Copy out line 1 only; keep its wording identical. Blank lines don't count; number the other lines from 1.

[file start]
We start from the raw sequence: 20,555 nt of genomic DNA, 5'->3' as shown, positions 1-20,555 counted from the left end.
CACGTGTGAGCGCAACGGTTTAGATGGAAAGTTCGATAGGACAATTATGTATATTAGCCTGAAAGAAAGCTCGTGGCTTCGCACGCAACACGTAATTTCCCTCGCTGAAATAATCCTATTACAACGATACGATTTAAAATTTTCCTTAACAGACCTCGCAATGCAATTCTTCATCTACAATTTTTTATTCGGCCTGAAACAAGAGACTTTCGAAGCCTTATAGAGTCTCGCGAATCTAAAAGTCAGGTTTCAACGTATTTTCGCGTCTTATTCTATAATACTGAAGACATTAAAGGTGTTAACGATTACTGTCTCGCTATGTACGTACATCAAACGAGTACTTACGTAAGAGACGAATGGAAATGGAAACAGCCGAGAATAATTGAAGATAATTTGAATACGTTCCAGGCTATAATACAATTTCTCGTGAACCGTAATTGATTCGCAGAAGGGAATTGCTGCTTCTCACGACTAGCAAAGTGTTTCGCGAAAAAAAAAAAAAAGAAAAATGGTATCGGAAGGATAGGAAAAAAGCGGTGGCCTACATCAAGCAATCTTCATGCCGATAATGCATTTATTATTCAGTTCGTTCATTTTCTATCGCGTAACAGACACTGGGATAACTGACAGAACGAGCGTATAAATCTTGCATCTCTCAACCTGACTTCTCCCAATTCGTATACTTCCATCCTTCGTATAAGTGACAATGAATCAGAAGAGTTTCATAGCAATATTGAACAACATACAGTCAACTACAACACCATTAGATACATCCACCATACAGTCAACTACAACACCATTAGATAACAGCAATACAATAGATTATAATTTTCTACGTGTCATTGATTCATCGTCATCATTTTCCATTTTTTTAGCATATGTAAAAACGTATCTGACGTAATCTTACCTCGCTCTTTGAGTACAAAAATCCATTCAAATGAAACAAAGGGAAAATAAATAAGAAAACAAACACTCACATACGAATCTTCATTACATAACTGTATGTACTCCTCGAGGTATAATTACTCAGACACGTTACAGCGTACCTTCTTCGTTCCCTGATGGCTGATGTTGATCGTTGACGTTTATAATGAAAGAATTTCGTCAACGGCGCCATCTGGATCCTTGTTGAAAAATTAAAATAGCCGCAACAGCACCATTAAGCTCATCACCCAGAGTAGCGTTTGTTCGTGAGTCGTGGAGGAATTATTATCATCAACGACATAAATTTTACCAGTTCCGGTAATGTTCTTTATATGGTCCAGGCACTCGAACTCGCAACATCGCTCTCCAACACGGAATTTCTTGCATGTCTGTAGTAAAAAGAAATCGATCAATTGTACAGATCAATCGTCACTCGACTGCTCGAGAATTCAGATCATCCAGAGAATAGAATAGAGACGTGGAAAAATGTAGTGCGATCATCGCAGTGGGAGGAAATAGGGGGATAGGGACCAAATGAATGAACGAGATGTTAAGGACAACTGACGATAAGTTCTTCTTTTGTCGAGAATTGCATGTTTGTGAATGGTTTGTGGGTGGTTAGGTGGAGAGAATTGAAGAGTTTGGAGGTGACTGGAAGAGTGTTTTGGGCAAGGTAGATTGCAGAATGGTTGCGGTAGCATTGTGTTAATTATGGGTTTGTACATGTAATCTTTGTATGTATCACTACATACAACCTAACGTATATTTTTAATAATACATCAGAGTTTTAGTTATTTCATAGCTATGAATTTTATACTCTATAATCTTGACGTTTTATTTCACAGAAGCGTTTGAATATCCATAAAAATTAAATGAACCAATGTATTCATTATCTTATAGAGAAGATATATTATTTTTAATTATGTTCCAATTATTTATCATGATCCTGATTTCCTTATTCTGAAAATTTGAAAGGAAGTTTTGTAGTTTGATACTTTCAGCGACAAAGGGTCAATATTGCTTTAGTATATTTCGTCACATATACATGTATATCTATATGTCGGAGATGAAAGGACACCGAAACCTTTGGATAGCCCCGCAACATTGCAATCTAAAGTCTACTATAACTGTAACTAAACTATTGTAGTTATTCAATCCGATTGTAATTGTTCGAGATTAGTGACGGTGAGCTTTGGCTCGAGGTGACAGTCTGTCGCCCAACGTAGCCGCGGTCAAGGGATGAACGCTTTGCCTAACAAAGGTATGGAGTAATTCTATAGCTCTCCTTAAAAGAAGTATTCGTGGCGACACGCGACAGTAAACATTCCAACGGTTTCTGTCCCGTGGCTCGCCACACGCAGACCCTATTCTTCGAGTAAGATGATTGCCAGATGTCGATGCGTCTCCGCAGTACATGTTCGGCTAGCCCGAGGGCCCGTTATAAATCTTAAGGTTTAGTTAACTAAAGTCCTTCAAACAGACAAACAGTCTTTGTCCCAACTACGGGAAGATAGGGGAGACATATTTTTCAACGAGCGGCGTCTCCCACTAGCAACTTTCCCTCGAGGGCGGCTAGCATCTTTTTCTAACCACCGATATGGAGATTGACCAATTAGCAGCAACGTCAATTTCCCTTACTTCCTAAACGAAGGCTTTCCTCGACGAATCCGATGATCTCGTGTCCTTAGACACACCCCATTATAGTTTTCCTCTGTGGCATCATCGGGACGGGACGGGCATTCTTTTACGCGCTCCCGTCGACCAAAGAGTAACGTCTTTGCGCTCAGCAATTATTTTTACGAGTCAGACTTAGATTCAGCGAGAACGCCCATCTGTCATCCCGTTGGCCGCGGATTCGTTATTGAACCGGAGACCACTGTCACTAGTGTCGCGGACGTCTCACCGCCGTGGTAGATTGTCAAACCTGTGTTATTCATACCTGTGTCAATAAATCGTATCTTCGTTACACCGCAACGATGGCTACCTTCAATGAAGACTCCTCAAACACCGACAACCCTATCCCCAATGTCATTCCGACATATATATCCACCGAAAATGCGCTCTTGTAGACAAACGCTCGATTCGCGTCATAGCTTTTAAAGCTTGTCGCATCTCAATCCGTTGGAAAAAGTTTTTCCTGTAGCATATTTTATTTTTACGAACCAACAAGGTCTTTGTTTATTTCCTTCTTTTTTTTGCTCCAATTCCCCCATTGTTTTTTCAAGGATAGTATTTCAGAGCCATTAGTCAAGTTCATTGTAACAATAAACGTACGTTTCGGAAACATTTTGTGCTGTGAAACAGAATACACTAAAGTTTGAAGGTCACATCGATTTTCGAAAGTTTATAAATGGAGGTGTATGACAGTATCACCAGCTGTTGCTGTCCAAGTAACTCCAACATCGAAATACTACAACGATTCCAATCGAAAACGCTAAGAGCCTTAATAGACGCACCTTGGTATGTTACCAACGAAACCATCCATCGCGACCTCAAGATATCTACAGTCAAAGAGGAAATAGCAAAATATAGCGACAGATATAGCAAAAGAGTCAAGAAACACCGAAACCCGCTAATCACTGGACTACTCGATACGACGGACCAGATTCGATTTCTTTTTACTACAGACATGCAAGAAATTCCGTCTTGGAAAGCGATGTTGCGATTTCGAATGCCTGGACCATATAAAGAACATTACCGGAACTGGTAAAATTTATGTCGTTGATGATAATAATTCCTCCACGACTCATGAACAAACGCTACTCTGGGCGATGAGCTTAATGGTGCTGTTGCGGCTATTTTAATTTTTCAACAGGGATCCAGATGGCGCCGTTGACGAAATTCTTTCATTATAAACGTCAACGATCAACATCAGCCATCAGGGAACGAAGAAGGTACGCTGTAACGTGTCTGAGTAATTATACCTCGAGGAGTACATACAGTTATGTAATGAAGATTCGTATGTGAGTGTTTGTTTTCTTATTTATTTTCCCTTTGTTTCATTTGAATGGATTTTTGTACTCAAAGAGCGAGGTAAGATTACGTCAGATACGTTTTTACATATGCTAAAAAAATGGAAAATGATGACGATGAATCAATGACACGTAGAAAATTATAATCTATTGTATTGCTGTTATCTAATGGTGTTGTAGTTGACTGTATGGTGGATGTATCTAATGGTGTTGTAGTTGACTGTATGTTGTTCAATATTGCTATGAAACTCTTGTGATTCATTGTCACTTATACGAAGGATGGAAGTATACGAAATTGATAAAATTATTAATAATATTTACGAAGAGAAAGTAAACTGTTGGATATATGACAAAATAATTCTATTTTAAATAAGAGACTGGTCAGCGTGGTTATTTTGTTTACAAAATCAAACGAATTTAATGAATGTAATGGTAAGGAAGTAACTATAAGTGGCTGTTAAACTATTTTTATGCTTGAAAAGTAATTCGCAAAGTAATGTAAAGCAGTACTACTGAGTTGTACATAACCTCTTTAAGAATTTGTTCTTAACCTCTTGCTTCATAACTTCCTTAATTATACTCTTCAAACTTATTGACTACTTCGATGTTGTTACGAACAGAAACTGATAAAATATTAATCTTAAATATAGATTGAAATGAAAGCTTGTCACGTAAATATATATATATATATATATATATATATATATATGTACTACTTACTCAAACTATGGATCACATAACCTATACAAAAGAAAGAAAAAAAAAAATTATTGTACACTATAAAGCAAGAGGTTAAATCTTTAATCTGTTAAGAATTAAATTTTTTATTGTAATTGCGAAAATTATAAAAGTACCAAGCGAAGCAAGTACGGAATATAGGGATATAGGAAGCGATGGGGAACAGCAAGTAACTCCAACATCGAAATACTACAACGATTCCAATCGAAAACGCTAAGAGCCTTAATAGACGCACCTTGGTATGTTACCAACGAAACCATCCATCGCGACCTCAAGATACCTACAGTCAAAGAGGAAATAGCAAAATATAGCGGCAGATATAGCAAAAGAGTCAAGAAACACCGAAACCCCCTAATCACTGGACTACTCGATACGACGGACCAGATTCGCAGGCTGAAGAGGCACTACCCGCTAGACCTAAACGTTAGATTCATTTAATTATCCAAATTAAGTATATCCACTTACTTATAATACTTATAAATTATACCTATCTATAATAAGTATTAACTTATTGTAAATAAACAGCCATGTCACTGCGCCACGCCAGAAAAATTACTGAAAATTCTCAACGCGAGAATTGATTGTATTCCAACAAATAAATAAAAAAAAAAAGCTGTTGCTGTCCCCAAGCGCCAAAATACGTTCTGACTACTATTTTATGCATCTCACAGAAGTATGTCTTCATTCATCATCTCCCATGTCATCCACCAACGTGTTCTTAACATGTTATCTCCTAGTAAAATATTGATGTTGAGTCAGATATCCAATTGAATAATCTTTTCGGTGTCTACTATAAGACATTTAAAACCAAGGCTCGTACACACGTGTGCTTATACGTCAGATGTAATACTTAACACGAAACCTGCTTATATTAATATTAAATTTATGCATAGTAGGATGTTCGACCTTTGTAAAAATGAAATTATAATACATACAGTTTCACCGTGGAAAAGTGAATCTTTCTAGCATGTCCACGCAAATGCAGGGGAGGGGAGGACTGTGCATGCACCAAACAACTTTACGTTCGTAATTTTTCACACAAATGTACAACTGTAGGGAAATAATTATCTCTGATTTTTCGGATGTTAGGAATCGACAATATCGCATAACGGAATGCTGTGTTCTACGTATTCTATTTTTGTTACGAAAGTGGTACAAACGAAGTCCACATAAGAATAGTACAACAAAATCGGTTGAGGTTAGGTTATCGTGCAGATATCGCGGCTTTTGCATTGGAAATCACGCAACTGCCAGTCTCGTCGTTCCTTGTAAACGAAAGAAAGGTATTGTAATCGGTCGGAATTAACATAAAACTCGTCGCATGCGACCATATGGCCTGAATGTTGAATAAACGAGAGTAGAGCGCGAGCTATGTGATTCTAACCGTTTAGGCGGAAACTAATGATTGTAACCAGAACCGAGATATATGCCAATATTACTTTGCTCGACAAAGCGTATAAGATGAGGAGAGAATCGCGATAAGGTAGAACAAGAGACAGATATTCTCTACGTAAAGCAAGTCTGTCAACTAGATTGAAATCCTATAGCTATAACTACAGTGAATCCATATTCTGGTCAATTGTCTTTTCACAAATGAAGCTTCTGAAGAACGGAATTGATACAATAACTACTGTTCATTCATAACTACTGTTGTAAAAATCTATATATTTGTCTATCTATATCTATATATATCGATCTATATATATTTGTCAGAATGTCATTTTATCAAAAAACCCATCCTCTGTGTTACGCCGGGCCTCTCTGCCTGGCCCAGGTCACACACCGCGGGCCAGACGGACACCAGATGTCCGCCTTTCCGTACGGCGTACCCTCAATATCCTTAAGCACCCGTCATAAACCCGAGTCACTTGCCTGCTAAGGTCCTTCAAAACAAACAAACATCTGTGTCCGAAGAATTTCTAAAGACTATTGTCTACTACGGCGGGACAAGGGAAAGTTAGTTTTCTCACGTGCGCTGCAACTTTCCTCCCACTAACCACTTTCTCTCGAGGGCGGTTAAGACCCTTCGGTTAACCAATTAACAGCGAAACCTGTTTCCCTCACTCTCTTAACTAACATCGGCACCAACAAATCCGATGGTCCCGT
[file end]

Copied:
We start from the raw sequence: 20,555 nt of genomic DNA, 5'->3' as shown, positions 1-20,555 counted from the left end.